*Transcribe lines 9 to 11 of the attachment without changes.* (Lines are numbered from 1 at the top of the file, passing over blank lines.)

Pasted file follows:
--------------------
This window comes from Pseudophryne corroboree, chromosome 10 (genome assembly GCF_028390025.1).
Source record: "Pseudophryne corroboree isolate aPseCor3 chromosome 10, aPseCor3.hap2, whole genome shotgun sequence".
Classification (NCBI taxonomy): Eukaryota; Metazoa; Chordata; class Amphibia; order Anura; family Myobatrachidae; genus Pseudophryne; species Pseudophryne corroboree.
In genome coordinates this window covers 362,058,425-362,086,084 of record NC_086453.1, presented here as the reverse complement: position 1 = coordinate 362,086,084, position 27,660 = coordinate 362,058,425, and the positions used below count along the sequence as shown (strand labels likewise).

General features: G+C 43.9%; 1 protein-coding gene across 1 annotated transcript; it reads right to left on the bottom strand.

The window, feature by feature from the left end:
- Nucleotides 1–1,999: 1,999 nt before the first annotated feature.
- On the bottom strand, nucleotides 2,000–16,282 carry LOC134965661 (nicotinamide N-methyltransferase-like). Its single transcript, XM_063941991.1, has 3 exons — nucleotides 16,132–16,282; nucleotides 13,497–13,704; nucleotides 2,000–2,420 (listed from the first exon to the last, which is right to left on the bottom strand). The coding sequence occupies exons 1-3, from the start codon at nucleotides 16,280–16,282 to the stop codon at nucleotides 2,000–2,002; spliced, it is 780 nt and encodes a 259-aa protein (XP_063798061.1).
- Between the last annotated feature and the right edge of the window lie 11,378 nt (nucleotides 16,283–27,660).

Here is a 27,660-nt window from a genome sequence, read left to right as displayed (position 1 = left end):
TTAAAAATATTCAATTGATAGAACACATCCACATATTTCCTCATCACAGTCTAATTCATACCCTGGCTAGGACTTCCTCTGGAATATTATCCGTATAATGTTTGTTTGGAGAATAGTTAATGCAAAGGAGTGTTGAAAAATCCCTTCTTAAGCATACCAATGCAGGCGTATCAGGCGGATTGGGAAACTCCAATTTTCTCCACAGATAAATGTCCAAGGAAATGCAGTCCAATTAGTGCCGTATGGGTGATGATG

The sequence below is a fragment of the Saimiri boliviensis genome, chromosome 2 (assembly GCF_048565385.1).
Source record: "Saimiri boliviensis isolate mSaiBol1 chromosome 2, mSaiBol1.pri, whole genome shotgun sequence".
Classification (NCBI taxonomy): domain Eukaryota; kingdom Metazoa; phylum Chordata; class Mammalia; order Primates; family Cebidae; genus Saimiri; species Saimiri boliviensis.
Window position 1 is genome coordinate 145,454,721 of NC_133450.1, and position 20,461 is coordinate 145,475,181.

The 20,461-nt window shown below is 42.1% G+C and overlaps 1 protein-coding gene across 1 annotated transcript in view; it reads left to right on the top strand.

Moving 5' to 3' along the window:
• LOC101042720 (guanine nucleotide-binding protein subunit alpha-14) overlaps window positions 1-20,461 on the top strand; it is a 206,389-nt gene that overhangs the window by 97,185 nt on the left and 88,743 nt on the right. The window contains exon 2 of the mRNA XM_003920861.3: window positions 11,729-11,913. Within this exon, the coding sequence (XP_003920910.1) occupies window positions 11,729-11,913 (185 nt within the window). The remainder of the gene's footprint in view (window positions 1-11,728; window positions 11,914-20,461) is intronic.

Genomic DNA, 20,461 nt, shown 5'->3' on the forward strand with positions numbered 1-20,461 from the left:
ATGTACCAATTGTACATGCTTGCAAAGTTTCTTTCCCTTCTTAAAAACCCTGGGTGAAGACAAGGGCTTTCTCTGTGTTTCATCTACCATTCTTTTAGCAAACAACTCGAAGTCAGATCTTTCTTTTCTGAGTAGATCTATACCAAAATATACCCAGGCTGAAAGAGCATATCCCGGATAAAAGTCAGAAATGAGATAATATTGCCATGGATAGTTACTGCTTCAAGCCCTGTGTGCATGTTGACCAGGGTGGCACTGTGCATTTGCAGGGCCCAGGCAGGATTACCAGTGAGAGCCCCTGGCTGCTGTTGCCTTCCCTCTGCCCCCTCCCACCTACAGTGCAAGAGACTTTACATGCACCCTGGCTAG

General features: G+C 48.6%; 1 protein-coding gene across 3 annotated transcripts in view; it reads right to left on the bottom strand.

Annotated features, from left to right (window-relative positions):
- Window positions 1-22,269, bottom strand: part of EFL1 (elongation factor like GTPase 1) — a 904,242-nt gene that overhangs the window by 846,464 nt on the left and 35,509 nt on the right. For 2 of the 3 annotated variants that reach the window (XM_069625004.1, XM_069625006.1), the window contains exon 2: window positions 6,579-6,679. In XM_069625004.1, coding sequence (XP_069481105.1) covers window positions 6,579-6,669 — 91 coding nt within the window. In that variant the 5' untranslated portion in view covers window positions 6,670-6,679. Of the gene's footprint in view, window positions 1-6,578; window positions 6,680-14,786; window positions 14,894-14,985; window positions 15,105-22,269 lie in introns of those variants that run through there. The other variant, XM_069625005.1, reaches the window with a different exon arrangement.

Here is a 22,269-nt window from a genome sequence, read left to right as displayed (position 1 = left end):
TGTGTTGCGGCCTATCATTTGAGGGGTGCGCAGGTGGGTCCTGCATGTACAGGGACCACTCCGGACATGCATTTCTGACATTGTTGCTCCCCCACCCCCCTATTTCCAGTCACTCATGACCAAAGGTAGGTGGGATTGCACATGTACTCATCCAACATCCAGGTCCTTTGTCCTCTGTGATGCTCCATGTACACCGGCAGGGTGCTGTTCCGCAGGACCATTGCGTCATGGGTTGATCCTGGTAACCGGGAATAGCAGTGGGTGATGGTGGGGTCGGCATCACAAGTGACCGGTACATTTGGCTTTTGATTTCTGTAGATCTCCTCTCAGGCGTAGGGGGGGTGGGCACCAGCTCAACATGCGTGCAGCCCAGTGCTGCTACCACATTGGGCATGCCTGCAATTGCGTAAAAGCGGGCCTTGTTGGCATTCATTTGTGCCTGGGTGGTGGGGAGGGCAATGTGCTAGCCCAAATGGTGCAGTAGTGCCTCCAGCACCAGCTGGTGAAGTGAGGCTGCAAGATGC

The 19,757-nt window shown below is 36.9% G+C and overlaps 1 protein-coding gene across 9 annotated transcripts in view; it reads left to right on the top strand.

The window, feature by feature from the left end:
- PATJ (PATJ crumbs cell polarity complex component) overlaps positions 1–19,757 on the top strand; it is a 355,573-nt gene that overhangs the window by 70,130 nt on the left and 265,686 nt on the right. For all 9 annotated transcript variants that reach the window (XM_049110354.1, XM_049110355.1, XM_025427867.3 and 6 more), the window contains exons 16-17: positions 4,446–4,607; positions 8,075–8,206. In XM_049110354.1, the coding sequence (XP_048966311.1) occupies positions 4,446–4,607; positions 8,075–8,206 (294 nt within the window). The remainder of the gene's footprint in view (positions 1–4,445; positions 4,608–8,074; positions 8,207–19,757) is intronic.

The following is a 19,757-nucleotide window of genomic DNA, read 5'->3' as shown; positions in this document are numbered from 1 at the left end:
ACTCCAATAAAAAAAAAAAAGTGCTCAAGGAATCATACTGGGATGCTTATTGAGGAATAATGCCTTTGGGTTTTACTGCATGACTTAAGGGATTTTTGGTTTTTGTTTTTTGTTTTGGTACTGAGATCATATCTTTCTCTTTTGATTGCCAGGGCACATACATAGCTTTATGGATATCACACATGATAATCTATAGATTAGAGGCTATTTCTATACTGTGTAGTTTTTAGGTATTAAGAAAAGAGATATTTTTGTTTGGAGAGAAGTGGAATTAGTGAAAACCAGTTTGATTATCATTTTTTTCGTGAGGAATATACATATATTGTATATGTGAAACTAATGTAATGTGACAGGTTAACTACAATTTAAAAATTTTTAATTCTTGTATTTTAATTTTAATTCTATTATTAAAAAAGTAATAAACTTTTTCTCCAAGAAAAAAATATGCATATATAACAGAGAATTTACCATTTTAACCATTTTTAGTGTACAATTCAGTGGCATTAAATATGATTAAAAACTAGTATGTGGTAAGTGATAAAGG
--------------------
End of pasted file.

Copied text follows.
- Between the last annotated feature and the right edge of the window lie 11,378 nt (nucleotides 16,283–27,660).

Here is a 27,660-nt window from a genome sequence, read left to right as displayed (position 1 = left end):
TTAAAAATATTCAATTGATAGAACACATCCACATATTTCCTCATCACAGTCTAATTCATACCCTGGCTAGGACTTCCTCTGGAATATTATCCGTATAATGTTTGTTTGGAGAATAGTTAATGCAAAGGAGTGTTGAAAAATCCCTTCTTAAGCATACCAATGCAGGCGTATCAGGCGGATTGGGAAACTCCAATTTTCTCCACAGATAAATGTCCAAGGAAATGCAGTCCAATTAGTGCCGTATGGGTGATGATG